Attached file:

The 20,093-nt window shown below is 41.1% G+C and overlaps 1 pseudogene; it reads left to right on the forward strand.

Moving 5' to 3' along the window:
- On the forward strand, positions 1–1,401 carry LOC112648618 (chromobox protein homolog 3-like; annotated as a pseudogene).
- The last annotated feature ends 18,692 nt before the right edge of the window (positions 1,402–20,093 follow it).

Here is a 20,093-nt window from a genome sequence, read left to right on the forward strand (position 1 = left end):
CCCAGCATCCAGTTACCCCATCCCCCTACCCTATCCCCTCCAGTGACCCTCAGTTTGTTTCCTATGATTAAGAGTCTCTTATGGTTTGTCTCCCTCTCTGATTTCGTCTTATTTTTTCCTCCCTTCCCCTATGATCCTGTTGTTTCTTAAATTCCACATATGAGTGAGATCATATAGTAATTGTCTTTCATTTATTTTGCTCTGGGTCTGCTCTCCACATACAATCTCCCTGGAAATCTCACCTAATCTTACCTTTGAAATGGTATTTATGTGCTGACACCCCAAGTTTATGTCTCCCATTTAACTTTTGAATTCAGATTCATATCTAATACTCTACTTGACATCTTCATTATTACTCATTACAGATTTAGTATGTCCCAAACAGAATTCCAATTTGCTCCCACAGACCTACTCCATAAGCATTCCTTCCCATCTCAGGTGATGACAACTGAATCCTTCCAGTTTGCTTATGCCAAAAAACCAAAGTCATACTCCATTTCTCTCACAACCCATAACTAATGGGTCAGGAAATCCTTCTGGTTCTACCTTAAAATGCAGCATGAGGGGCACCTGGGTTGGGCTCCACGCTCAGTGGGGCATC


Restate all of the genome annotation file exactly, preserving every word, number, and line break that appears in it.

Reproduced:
The 20,093-nt window shown below is 41.1% G+C and overlaps 1 pseudogene; it reads left to right on the forward strand.

Moving 5' to 3' along the window:
- On the forward strand, positions 1–1,401 carry LOC112648618 (chromobox protein homolog 3-like; annotated as a pseudogene).
- The last annotated feature ends 18,692 nt before the right edge of the window (positions 1,402–20,093 follow it).

Here is a 20,093-nt window from a genome sequence, read left to right on the forward strand (position 1 = left end):
CCCAGCATCCAGTTACCCCATCCCCCTACCCTATCCCCTCCAGTGACCCTCAGTTTGTTTCCTATGATTAAGAGTCTCTTATGGTTTGTCTCCCTCTCTGATTTCGTCTTATTTTTTCCTCCCTTCCCCTATGATCCTGTTGTTTCTTAAATTCCACATATGAGTGAGATCATATAGTAATTGTCTTTCATTTATTTTGCTCTGGGTCTGCTCTCCACATACAATCTCCCTGGAAATCTCACCTAATCTTACCTTTGAAATGGTATTTATGTGCTGACACCCCAAGTTTATGTCTCCCATTTAACTTTTGAATTCAGATTCATATCTAATACTCTACTTGACATCTTCATTATTACTCATTACAGATTTAGTATGTCCCAAACAGAATTCCAATTTGCTCCCACAGACCTACTCCATAAGCATTCCTTCCCATCTCAGGTGATGACAACTGAATCCTTCCAGTTTGCTTATGCCAAAAAACCAAAGTCATACTCCATTTCTCTCACAACCCATAACTAATGGGTCAGGAAATCCTTCTGGTTCTACCTTAAAATGCAGCATGAGGGGCACCTGGGTTGGGCTCCACGCTCAGTGGGGCATC